Are you doing what you want in life, or are you living a lie? A bold question, but doing something you weren’t designed to do is often a road to frustration, depression, or worse.
Think of your career as mental nourishment, then ask yourself if your career is feeding your brain. If you’re coming up hungry, it might be time for change, even in this down economy.
You might be surprised to learn that the word vocation is rooted in the Latin word for “voice.” It’s why we say people “have a calling” when they’re obviously gifted in some area.
Parker Palmer, in his book Let Your Life Speak: Listening for the Voice of Vocation, says, “Vocation does not come from willingness. It comes from listening.” He says we must listen to what our lives are telling us to do instead of what we think we want them to be about. To do otherwise, he says, means our lives “will never represent anything real in the world no matter how earnest [our] intentions.”
Ty Beaver is a speaker and an artist in northern Idaho who had such an epiphany several years ago. Being gifted as an artist, Ty enrolled in college to earn a degree in graphic design. But fear of not being able to support himself in that field led him to change his major. He graduated with a degree in business and went into the banking industry. For over 20 years Ty was highly successful in the eyes of those around him, but he came to realize he was living a lie. “I felt like a fake,” he says. “I never intended to go into banking. It just seemed like a good thing to do to make money, but it wasn’t who I really was. And I got stuck there for 20 years!”
Now an artist and a trainer, Ty is often seen wearing a beard and blue jeans, which looks strange to those who “knew him when.” When a former colleague ran into Ty at a coffee shop he shockingly asked “what happened?” Ty replied, “There’s nothing wrong – everything is great! What you see now is the real me.”
Such was not the fate of Joe (not his real name), who fell into working construction jobs during his college years to pay for school. When he graduated, he simply continued doing what he knew. He made good money, and even better money when he started his own contracting business.
But after several decades, Joe now says his work sucked the life out of him. He put forth maximum effort to be successful, but all that time at work meant time away from his family. It eventually led to a divorce and despair as Joe watched his world crumble around him. Tragically, at 50, Joe says he doesn’t even know what his real passions are – that he was too focused on being successful in the eyes of other people instead of being who he really was.
Tony, another person in the construction trades, realized in his mid-30s that he hated working construction. Rather than spend his life doing what he didn’t like, Tony took a job as custodian at the local school district so he could take time to figure things out. As it happened, Tony loved being of service to others and both the teachers and kids loved him.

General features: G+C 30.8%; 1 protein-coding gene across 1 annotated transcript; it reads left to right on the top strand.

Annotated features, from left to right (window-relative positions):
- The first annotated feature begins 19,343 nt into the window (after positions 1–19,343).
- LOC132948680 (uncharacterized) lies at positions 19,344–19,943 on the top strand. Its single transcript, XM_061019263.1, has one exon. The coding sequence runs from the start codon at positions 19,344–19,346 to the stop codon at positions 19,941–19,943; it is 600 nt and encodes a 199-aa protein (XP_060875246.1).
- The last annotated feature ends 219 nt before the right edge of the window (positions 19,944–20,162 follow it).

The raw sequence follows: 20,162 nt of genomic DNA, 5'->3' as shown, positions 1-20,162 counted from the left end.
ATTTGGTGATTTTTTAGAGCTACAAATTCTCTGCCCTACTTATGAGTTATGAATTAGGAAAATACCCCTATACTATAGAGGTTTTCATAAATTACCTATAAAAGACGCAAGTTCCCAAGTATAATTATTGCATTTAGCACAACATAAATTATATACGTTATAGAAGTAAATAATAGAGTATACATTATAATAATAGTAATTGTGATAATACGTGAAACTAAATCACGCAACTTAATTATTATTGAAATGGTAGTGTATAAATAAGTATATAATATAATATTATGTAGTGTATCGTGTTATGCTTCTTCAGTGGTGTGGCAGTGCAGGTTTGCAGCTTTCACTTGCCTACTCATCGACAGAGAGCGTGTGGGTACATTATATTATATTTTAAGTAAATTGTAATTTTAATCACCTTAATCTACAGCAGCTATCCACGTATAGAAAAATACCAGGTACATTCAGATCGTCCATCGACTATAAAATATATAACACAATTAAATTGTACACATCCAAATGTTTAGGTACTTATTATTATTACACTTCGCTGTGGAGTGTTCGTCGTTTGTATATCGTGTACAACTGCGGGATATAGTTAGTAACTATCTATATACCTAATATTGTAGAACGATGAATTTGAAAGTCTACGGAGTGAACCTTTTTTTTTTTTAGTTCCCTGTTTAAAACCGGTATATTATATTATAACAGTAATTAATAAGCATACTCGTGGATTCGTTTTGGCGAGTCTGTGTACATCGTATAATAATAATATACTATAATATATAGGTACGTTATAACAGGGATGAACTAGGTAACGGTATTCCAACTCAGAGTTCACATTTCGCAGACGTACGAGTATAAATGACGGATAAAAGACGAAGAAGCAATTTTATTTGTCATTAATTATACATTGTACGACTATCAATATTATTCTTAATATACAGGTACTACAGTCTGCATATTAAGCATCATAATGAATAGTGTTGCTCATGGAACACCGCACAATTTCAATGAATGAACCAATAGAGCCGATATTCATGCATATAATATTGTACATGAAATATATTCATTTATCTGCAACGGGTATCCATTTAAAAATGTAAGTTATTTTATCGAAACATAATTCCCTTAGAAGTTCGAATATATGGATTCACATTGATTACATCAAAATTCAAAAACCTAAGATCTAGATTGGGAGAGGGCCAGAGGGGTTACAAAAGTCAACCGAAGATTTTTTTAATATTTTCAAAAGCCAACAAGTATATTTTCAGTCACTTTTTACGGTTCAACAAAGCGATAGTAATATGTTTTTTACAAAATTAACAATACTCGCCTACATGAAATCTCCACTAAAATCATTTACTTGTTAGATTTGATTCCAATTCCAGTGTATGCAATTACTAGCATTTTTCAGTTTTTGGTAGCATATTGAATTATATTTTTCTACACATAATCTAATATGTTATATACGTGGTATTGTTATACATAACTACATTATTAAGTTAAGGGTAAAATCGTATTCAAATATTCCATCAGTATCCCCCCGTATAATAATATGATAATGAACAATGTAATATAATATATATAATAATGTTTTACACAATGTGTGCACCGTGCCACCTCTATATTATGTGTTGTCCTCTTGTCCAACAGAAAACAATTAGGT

Now in his 50s, Tony is still there, and he’s been the district’s employee of the year numerous times. He says, “It’s not what someone thinks of when they talk about success, but I love what I do and the people I do it for.”
For others, following their passion means taking a higher profile. As an example, Anne Little Roberts worked for years in the hospitality industry, but when the opportunity presented itself, she followed her passion for fitness and partnered with her husband to open a fitness club.
If true success comes from following your passion, the question is are you doing it? If you don’t know what your passion is, you’re not alone. Many people are never taught how to identify it, or they’re discouraged from following their passions, or, like Joe, they just “fall into” a career.
Well, in addition to creating art and selling it, Ty Beaver decided to reach out to people who are trying to identify their calling. His website LeadWithStrength.com is about helping people discover their God-given talents and abilities, master them, and use them in the service of others. It’s worth a look.
I realize that some business owners and managers don’t like this kind of thinking because it costs so much to replace employees if they leave. I get that. But I also believe the world is better off when people do what they were meant to be doing. If what you’re doing is not fulfilling, perhaps it’s time to discover your true vocation.
Dan Bobinski is a management trainer, best-selling author and director at the Center for Workplace Excellence. He makes his home in Boise. Reach him at (208) 375-7606 or email@example.com.